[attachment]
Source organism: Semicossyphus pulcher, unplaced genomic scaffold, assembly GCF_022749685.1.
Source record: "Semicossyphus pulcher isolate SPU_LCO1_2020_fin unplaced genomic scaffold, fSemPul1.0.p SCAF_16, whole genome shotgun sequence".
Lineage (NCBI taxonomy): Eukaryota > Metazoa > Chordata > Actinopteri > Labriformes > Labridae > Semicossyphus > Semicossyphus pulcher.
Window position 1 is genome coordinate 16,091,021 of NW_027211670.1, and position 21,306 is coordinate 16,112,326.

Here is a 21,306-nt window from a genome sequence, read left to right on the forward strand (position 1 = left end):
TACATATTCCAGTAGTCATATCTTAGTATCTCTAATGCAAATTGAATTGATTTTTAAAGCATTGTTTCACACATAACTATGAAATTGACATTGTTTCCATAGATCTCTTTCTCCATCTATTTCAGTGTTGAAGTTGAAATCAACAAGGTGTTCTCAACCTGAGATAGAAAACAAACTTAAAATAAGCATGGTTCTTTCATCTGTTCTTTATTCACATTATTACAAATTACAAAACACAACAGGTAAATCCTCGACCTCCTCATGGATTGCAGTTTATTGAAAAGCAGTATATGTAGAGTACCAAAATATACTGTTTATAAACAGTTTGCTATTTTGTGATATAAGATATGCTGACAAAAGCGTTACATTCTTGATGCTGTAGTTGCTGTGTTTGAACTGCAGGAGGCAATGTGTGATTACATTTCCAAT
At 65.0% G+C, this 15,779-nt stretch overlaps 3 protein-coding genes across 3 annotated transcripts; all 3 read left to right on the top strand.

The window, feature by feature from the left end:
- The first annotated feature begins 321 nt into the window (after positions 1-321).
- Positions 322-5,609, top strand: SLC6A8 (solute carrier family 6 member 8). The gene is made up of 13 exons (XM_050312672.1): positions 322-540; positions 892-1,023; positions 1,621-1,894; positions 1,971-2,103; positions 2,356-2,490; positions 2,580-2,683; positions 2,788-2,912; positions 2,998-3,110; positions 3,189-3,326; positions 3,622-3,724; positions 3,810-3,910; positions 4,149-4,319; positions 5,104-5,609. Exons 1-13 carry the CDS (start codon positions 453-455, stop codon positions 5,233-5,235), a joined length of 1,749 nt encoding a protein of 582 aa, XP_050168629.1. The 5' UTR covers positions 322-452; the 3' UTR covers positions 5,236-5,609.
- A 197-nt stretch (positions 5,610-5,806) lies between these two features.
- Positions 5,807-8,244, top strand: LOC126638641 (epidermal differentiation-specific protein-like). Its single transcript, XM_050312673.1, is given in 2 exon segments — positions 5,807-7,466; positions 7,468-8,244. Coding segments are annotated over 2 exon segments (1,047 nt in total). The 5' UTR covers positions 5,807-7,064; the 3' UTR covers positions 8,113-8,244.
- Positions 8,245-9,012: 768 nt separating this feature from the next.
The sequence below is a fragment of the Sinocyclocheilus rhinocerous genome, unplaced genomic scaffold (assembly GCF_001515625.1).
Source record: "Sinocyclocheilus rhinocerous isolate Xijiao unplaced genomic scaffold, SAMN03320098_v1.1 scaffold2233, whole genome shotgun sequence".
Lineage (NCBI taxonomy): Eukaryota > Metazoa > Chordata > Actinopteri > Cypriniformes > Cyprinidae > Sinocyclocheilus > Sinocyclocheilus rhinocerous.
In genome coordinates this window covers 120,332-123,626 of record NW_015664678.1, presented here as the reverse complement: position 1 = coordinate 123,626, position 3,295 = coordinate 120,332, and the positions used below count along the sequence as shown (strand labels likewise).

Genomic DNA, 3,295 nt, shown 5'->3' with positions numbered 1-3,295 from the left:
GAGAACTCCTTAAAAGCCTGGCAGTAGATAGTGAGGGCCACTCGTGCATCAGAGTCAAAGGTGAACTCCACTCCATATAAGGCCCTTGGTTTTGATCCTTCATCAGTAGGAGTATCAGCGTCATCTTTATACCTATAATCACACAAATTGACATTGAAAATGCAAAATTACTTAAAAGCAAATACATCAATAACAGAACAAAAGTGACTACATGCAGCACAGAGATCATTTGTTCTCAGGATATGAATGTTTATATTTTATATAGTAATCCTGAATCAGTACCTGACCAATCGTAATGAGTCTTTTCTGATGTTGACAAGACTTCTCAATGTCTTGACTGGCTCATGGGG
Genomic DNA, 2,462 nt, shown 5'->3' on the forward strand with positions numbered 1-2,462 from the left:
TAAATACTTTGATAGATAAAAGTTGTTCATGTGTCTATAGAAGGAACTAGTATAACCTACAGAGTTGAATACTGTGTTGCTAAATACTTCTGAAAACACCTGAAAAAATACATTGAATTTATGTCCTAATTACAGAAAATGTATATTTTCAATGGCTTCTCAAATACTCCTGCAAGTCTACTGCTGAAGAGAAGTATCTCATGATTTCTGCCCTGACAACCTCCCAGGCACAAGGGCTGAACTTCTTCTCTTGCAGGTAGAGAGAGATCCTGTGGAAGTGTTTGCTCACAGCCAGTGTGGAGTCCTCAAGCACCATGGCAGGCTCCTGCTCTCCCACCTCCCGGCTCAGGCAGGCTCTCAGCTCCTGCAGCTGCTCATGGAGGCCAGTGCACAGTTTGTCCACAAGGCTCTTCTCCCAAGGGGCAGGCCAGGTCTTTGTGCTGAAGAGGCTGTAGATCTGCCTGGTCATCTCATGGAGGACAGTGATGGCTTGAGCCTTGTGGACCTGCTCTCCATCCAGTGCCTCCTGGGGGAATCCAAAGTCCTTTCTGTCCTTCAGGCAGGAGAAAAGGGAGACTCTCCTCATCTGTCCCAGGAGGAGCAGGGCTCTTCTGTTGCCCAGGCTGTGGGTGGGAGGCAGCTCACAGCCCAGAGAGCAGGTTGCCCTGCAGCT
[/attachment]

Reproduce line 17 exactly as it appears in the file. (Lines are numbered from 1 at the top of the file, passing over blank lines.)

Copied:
In genome coordinates this window covers 120,332-123,626 of record NW_015664678.1, presented here as the reverse complement: position 1 = coordinate 123,626, position 3,295 = coordinate 120,332, and the positions used below count along the sequence as shown (strand labels likewise).